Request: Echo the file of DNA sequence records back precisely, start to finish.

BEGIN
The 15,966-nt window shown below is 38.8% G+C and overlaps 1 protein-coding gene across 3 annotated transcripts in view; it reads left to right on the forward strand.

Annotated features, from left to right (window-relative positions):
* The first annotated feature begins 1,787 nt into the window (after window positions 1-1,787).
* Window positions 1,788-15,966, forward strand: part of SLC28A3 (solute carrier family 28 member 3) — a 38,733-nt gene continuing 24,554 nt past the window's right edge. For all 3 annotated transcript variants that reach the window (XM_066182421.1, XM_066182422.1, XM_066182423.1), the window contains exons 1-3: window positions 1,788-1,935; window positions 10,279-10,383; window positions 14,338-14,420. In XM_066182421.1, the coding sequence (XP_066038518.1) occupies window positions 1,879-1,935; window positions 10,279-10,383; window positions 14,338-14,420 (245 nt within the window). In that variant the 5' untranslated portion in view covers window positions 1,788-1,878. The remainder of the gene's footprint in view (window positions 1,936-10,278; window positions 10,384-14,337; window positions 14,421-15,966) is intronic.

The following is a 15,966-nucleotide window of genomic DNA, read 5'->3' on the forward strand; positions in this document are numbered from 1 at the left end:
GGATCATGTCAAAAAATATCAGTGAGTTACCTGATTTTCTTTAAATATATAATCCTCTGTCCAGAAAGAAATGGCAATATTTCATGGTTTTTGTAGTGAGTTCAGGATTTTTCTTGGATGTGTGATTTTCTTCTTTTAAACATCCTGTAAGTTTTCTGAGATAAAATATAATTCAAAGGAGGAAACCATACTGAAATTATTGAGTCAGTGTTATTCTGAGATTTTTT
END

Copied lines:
The 15,966-nt window shown below is 38.8% G+C and overlaps 1 protein-coding gene across 3 annotated transcripts in view; it reads left to right on the forward strand.

Annotated features, from left to right (window-relative positions):
* The first annotated feature begins 1,787 nt into the window (after window positions 1-1,787).
* Window positions 1,788-15,966, forward strand: part of SLC28A3 (solute carrier family 28 member 3) — a 38,733-nt gene continuing 24,554 nt past the window's right edge. For all 3 annotated transcript variants that reach the window (XM_066182421.1, XM_066182422.1, XM_066182423.1), the window contains exons 1-3: window positions 1,788-1,935; window positions 10,279-10,383; window positions 14,338-14,420. In XM_066182421.1, the coding sequence (XP_066038518.1) occupies window positions 1,879-1,935; window positions 10,279-10,383; window positions 14,338-14,420 (245 nt within the window). In that variant the 5' untranslated portion in view covers window positions 1,788-1,878. The remainder of the gene's footprint in view (window positions 1,936-10,278; window positions 10,384-14,337; window positions 14,421-15,966) is intronic.

The following is a 15,966-nucleotide window of genomic DNA, read 5'->3' on the forward strand; positions in this document are numbered from 1 at the left end:
GGATCATGTCAAAAAATATCAGTGAGTTACCTGATTTTCTTTAAATATATAATCCTCTGTCCAGAAAGAAATGGCAATATTTCATGGTTTTTGTAGTGAGTTCAGGATTTTTCTTGGATGTGTGATTTTCTTCTTTTAAACATCCTGTAAGTTTTCTGAGATAAAATATAATTCAAAGGAGGAAACCATACTGAAATTATTGAGTCAGTGTTATTCTGAGATTTTTT